Episode 1

Anxiety, Depression and I

Fourteen years old and sitting my Physical Education (PE) GCSE a year early, I remember queuing up to go in to the exam hall, full of anticipation and slightly giddy that I was about to sit a GCSE, an actual GCSE, something I had teachers had prepared us for since starting school. 

At my school, we didn’t sit any exams prior to GCSE’s so it was an entirely new experience for me. This was exciting, it felt like my first step towards becoming an adult, this was the first formal qualification I would get and I was going to do my best to enjoy it and put my years of hard work on to paper. Well that was the dream, but life has a funny way of transpiring. 

I remember walking in and sitting at the desk, that was when things started to feel odd. Its difficult to explain, my feet were tingling, my legs numb, tummy doing somersaults, heart pounding, sweat pouring down my forehead, and it felt like someone had a whisk in my head with no sight of letting up. I tried to ignore what was happening and focus on what I was about to embark on, I opened the exam paper and the feelings continued to come on stronger and stronger. 

I looked up at the clock to see how long I had been sitting there, three minutes, THREE MINUTES! That was all it took for my body to go in to complete shutdown. All of a sudden, the clock became wobbly and blurry and the entire room began to spin, I put my hand up to go to the toilet and try to escape this abyss. The PE teacher walked me out to the toilet but had to come in with me (in case I had hidden any answers in the toilet), but I can assure you my mind was far, far from Fartlek Training and explaining the build-up of lactic acid, to the best of my knowledge I was dying, I thought my life was going to end here, here in the toilets, with my PE teacher stood over me, this was not how I had envisioned it.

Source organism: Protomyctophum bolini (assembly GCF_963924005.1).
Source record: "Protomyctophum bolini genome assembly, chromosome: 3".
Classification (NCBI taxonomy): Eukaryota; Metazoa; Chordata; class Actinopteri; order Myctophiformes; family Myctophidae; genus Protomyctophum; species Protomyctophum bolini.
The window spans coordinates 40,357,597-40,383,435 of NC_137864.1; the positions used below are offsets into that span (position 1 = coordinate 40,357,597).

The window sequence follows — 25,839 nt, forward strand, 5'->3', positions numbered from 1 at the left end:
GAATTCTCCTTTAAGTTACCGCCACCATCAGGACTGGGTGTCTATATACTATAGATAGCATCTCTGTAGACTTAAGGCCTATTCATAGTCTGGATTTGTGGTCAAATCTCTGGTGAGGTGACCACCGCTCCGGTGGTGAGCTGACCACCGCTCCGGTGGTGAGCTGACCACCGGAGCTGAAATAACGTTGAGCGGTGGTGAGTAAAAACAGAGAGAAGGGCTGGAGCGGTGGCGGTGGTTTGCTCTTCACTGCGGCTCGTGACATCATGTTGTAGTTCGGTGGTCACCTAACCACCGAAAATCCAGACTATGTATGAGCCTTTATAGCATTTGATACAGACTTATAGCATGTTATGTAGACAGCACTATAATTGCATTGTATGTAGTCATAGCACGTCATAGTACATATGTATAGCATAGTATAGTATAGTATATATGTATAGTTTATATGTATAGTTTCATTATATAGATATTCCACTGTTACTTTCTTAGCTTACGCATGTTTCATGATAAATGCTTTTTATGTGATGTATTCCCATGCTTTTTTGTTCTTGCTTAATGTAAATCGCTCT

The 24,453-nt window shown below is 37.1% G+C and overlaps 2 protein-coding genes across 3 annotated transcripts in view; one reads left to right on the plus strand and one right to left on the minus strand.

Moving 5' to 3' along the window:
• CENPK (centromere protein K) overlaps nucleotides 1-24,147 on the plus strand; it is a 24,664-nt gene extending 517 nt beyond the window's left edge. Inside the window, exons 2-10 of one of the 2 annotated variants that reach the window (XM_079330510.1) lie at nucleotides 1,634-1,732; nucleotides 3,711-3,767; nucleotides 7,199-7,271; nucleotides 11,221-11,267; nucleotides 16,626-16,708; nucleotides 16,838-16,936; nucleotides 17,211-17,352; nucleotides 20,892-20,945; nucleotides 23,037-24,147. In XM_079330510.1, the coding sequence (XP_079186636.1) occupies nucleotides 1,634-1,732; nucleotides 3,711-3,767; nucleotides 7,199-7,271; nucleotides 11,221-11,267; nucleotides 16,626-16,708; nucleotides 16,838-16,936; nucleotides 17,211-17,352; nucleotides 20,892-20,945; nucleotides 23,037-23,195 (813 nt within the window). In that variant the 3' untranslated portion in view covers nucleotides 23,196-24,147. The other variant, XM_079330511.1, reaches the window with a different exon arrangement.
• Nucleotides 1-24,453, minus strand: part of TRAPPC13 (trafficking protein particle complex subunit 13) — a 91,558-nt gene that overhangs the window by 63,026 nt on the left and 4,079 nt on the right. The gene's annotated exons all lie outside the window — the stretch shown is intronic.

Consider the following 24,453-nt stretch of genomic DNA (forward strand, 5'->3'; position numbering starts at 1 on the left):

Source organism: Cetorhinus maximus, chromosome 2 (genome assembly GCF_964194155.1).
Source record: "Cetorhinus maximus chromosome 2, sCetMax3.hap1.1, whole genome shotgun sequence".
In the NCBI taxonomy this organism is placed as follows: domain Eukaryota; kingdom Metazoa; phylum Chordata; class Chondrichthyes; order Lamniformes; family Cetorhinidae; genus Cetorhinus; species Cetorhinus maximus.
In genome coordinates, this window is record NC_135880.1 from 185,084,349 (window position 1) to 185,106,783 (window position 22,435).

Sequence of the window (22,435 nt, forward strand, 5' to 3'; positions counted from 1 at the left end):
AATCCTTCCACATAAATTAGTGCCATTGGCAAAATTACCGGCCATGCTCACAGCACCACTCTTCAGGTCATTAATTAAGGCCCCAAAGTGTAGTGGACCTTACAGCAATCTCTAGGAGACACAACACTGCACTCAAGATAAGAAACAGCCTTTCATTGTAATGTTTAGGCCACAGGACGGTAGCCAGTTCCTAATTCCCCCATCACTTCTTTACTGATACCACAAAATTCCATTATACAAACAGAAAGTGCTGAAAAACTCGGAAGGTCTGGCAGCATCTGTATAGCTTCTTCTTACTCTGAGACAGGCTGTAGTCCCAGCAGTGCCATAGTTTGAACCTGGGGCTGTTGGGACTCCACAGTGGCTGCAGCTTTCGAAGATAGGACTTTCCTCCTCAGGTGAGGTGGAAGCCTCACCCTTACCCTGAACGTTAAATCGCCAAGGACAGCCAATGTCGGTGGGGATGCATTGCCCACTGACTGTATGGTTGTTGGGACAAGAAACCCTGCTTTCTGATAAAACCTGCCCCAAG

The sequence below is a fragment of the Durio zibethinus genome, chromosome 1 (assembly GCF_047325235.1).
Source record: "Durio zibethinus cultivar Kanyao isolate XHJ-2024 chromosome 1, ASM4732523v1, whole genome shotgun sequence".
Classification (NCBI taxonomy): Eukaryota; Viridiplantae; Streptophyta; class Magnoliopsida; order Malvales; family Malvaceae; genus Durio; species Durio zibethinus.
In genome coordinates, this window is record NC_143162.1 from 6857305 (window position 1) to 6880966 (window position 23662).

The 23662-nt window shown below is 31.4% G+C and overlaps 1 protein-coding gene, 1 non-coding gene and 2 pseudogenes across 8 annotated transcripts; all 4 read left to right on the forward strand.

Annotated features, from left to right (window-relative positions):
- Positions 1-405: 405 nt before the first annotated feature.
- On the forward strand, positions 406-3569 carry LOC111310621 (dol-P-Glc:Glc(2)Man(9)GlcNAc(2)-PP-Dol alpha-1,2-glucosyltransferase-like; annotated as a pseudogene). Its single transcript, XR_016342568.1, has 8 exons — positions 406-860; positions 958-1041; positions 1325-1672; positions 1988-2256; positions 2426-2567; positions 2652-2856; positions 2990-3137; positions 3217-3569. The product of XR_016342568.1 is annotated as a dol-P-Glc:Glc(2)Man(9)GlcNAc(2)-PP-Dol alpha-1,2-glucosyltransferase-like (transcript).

On reflection, over 10 years later, I realise this was my first panic attack and even now, 100’s of panic attacks later, I still remember the absolute fear I felt in that moment, and it is enough to make my heart race and feel sick, the thought of sitting in that exam hall with the clock bearing down on me, sweat pouring down my face and my godforsaken neuromuscular system failing me.

That was the beginning of my world spiralling into one big anxious mess, and even today, I am still working hard to fight it. I began fearing certain classrooms, going higher than one flight of stairs in particular buildings, flying, getting on the tube, blood, needles, the list went on and on. Every decision in my day had to be carefully thought through and analysed. This became increasingly problematic, as I would start missing certain classes because the room would send me in to a panic attack. At this point I was having over 5 panic attacks a day, my mind and body were going in to overdrive and I couldn’t seem to get control, the whole situation was a self-fulfilling mess.

It wasn’t long after this all started happening; the black dog visited me. This is where my memories start to become quite discombobulated, like puzzle pieces. I sat down with my mum recently and she reflected on this time and how I behaved and managed myself. I was constantly exhausted to the point I couldn’t get out of bed in the mornings, I would fall asleep as soon as I was in from school and be in and out of sleep until the mornings. I just remember feeling sad all the time; the tears were there ready to fall at the smallest thing. It was as if someone had drained the world of all colour and I didn’t feel safe anywhere. Places that I loved, such as the theatre became my hell and even if it were brought up in discussion my heart would start to race, the complete panic flooding in. The next panic attack was just a room or conversation away.

One of the hardest things for me at this time was not being understood, mental health is a hard thing to grasp if you haven’t experienced it directly. Everyone always talks about it being invisible but for someone suffering from it, it is the most visible thing in the world. It is hard to explain to someone that at a time where I felt everything (I was probably the most in tune with my body at this time, my heart rate slightly increasing, a tingling sensation down one of my arms, I would notice it) I was also completely numb. People think that depression is just feeling sad, but it is a lot more than that, it is an all-consuming darkness that encompasses your entire day, week, month and life.